Also, remember to clean your bird feeder if it starts to look a little grimy – birds aren’t any more likely to approach a clean feeder, but since food sources are so scarce in the winter, it’s likely to get grimy faster than it would at any other time. It’s not difficult, though: just wash them with hot water and dry them before putting them back out.
Other than that, bird feeding is a very simple and enjoyable hobby. All that’s really left to discuss is how to pick out the food – plus a few other helpful pointers.
Bird Feeding Do’s and Don’ts
DON’T put the bird feeder right next to your house (unless it’s a window feeder). As explained above, you won’t see as many birds this way, because many birds will be afraid to approach the structure.
DON’T place your feeder in an area that is too densely wooded either – when birds approach a feeder, what they like to do is swoop down from a nearby base, like a tree branch, to get to the feeder. They can’t do this if there is too much other foliage in the way.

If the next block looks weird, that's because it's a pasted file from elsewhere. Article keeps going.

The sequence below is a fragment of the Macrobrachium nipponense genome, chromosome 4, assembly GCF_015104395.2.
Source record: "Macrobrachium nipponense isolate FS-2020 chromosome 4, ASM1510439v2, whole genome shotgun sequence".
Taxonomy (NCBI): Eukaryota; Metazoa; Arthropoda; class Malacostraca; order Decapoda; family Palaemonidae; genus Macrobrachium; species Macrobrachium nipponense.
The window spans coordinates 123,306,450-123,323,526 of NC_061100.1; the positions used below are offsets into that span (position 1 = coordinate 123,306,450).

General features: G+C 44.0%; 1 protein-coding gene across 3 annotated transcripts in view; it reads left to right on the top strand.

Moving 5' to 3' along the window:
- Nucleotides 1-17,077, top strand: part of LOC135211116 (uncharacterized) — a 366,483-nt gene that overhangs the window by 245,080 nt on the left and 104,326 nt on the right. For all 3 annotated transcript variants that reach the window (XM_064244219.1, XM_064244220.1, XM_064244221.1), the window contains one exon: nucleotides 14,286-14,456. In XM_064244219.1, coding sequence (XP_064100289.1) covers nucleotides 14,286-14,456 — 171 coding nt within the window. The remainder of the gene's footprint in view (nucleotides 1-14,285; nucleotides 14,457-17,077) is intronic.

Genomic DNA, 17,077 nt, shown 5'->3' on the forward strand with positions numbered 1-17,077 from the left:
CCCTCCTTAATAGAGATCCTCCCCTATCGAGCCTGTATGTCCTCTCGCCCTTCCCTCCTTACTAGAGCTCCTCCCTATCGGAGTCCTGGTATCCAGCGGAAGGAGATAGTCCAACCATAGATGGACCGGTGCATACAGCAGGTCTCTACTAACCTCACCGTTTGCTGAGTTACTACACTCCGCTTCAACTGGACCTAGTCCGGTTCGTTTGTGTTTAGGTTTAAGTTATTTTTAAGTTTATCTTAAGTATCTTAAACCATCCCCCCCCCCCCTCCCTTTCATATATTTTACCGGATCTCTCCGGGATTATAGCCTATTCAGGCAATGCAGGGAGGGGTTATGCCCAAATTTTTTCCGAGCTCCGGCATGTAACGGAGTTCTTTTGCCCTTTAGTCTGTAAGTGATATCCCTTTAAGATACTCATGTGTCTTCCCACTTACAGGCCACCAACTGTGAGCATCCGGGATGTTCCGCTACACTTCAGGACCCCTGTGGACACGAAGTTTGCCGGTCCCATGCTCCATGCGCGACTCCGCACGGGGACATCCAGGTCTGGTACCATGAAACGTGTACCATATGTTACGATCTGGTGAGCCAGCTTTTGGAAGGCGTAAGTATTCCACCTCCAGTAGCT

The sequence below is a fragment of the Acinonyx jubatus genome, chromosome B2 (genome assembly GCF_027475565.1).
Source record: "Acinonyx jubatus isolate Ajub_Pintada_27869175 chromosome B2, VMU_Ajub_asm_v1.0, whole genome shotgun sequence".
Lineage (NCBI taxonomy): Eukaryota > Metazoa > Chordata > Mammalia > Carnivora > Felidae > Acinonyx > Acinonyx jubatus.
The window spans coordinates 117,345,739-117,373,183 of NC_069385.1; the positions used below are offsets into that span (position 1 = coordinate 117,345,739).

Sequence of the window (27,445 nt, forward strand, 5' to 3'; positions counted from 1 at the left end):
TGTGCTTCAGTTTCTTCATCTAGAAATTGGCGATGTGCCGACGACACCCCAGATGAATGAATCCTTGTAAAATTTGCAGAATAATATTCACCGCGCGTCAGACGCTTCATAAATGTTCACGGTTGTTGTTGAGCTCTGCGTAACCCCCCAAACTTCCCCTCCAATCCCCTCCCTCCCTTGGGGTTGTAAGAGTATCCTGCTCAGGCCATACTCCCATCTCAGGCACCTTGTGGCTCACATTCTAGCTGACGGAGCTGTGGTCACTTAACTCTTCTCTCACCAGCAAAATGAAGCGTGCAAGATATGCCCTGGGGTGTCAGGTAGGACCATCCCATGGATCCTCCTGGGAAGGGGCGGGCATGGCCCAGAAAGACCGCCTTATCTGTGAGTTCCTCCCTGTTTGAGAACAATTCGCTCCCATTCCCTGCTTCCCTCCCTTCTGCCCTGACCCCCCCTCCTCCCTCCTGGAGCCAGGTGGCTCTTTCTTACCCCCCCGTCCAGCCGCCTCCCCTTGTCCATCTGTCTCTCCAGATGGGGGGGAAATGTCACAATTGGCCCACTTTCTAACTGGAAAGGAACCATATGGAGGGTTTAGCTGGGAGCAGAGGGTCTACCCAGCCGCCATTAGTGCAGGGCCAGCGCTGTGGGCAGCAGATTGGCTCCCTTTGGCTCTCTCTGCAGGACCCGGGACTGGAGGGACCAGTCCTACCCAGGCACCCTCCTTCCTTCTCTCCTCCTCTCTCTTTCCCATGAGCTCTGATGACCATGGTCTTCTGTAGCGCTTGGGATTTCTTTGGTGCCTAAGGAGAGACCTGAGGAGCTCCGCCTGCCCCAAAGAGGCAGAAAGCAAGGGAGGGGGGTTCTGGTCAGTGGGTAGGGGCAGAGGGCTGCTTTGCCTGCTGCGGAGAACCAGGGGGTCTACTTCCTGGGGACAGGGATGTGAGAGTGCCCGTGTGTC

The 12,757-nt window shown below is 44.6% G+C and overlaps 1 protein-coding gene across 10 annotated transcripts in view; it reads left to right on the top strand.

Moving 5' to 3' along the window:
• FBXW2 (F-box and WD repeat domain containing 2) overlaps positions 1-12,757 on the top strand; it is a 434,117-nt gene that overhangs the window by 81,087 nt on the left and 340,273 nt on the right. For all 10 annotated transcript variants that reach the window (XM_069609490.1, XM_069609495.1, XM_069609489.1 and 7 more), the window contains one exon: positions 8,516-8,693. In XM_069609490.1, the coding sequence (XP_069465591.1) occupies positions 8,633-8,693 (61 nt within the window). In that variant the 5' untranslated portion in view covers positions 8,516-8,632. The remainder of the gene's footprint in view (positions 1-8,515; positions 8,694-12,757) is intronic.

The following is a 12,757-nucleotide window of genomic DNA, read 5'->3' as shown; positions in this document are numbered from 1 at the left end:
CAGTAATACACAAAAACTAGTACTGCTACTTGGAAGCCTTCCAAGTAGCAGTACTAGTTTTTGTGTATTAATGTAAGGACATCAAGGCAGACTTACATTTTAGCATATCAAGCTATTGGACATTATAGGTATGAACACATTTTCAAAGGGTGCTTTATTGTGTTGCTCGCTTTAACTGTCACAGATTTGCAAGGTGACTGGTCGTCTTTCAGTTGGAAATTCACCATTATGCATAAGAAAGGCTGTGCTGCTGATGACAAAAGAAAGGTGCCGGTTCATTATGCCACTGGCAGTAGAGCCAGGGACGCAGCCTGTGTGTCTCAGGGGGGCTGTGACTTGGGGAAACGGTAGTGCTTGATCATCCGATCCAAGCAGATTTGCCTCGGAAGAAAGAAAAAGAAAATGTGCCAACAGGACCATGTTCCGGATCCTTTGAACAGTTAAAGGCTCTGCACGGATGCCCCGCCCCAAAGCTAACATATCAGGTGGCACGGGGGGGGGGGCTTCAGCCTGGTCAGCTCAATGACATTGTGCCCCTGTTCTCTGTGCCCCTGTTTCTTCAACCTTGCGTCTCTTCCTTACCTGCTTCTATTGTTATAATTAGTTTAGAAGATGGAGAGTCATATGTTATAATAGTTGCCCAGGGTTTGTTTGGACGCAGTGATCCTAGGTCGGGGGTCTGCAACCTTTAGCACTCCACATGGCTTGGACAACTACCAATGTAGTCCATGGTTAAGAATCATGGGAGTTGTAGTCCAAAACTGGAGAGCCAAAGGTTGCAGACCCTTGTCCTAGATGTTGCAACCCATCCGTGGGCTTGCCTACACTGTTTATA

Therefore, DO place your bird feeders in open areas, but close enough to a tree or bush that the birds will have something to return to. If you want to have multiple feeders, DO spread them out; you’ll see more birds this way.
DON’T put out bread crumbs or other carb-heavy feed. This can actually seriously damage the bird population. The problem with foods like these is that they lack nutritional value for the birds, so the birds eat them, fill up on them, and then they don’t have room for any foods with the protein, vitamins, or fat their bodies need to function, so they die from malnutrition.